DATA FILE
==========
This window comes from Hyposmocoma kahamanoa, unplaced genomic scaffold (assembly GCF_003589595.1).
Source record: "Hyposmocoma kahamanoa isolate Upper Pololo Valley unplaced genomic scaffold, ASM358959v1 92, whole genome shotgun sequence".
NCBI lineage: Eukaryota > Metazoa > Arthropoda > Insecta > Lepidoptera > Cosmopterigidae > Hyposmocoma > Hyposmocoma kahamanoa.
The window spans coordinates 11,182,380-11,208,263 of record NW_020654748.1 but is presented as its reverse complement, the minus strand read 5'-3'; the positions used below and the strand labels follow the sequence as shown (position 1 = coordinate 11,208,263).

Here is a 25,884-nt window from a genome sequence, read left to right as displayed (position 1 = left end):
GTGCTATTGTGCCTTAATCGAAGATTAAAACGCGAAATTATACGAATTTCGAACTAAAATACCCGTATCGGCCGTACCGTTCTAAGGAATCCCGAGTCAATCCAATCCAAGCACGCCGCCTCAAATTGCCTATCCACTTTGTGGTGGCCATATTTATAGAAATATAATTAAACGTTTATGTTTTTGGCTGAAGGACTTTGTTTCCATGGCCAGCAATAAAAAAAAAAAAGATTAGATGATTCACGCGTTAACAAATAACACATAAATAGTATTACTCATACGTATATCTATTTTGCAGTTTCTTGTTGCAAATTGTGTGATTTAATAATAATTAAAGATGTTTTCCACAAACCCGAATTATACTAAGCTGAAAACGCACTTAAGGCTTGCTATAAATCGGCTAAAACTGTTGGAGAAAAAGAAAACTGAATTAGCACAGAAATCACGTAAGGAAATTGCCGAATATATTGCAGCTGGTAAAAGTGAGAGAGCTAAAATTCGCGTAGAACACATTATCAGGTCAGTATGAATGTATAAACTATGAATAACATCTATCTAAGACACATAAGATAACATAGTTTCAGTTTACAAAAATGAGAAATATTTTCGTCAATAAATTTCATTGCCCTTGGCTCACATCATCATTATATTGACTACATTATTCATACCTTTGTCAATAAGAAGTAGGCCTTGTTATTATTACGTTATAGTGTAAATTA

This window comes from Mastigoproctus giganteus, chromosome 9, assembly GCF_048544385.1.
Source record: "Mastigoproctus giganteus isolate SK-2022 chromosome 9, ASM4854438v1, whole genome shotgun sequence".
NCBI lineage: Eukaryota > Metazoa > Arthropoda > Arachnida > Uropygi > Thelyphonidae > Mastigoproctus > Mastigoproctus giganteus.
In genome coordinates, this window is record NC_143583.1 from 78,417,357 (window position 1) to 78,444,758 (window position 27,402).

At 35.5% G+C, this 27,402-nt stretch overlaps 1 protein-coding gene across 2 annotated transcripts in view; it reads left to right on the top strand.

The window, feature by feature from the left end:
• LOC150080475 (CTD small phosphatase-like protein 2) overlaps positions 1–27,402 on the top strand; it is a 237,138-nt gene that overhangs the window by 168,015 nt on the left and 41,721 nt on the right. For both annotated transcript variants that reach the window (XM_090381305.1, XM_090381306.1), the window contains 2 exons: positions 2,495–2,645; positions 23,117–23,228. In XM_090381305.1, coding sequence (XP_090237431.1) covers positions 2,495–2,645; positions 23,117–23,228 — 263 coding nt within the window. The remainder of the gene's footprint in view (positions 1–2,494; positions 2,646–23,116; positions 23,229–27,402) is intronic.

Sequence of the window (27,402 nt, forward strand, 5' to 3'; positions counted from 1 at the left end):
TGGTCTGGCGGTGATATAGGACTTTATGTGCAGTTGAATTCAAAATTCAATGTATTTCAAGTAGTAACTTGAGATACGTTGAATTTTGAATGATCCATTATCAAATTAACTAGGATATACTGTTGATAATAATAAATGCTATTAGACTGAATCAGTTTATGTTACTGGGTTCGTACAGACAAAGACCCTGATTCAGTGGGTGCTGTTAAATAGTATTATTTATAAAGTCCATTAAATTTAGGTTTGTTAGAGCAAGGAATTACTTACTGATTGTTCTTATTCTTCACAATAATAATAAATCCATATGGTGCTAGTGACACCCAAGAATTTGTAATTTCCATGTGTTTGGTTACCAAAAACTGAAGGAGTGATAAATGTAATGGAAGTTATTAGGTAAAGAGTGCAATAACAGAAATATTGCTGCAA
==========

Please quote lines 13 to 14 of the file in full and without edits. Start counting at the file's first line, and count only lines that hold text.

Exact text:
• LOC150080475 (CTD small phosphatase-like protein 2) overlaps positions 1–27,402 on the top strand; it is a 237,138-nt gene that overhangs the window by 168,015 nt on the left and 41,721 nt on the right. For both annotated transcript variants that reach the window (XM_090381305.1, XM_090381306.1), the window contains 2 exons: positions 2,495–2,645; positions 23,117–23,228. In XM_090381305.1, coding sequence (XP_090237431.1) covers positions 2,495–2,645; positions 23,117–23,228 — 263 coding nt within the window. The remainder of the gene's footprint in view (positions 1–2,494; positions 2,646–23,116; positions 23,229–27,402) is intronic.

Sequence of the window (27,402 nt, forward strand, 5' to 3'; positions counted from 1 at the left end):